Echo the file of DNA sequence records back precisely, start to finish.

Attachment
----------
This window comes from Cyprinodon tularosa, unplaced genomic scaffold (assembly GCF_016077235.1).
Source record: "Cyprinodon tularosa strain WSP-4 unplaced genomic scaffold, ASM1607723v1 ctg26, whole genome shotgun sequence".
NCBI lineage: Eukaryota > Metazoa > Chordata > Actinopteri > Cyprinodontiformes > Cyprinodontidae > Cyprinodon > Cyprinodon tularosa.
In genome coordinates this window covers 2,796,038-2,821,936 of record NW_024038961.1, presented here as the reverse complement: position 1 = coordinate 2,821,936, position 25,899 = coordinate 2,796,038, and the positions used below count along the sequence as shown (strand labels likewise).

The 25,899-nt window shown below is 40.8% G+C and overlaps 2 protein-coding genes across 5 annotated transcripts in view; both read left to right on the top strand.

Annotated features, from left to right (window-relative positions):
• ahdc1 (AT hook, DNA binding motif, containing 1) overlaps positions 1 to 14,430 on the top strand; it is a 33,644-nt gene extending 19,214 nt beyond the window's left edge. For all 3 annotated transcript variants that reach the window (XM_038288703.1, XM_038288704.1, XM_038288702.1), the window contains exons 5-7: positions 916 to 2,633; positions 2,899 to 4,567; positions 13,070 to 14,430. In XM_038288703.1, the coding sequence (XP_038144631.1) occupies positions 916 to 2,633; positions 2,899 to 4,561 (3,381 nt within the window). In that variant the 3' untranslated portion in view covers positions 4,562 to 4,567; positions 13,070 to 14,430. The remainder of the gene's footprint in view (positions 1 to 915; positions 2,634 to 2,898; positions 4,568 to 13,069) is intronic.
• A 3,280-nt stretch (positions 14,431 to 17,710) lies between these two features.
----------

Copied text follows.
This window comes from Cyprinodon tularosa, unplaced genomic scaffold (assembly GCF_016077235.1).
Source record: "Cyprinodon tularosa strain WSP-4 unplaced genomic scaffold, ASM1607723v1 ctg26, whole genome shotgun sequence".
NCBI lineage: Eukaryota > Metazoa > Chordata > Actinopteri > Cyprinodontiformes > Cyprinodontidae > Cyprinodon > Cyprinodon tularosa.
In genome coordinates this window covers 2,796,038-2,821,936 of record NW_024038961.1, presented here as the reverse complement: position 1 = coordinate 2,821,936, position 25,899 = coordinate 2,796,038, and the positions used below count along the sequence as shown (strand labels likewise).

The 25,899-nt window shown below is 40.8% G+C and overlaps 2 protein-coding genes across 5 annotated transcripts in view; both read left to right on the top strand.

Annotated features, from left to right (window-relative positions):
• ahdc1 (AT hook, DNA binding motif, containing 1) overlaps positions 1 to 14,430 on the top strand; it is a 33,644-nt gene extending 19,214 nt beyond the window's left edge. For all 3 annotated transcript variants that reach the window (XM_038288703.1, XM_038288704.1, XM_038288702.1), the window contains exons 5-7: positions 916 to 2,633; positions 2,899 to 4,567; positions 13,070 to 14,430. In XM_038288703.1, the coding sequence (XP_038144631.1) occupies positions 916 to 2,633; positions 2,899 to 4,561 (3,381 nt within the window). In that variant the 3' untranslated portion in view covers positions 4,562 to 4,567; positions 13,070 to 14,430. The remainder of the gene's footprint in view (positions 1 to 915; positions 2,634 to 2,898; positions 4,568 to 13,069) is intronic.
• A 3,280-nt stretch (positions 14,431 to 17,710) lies between these two features.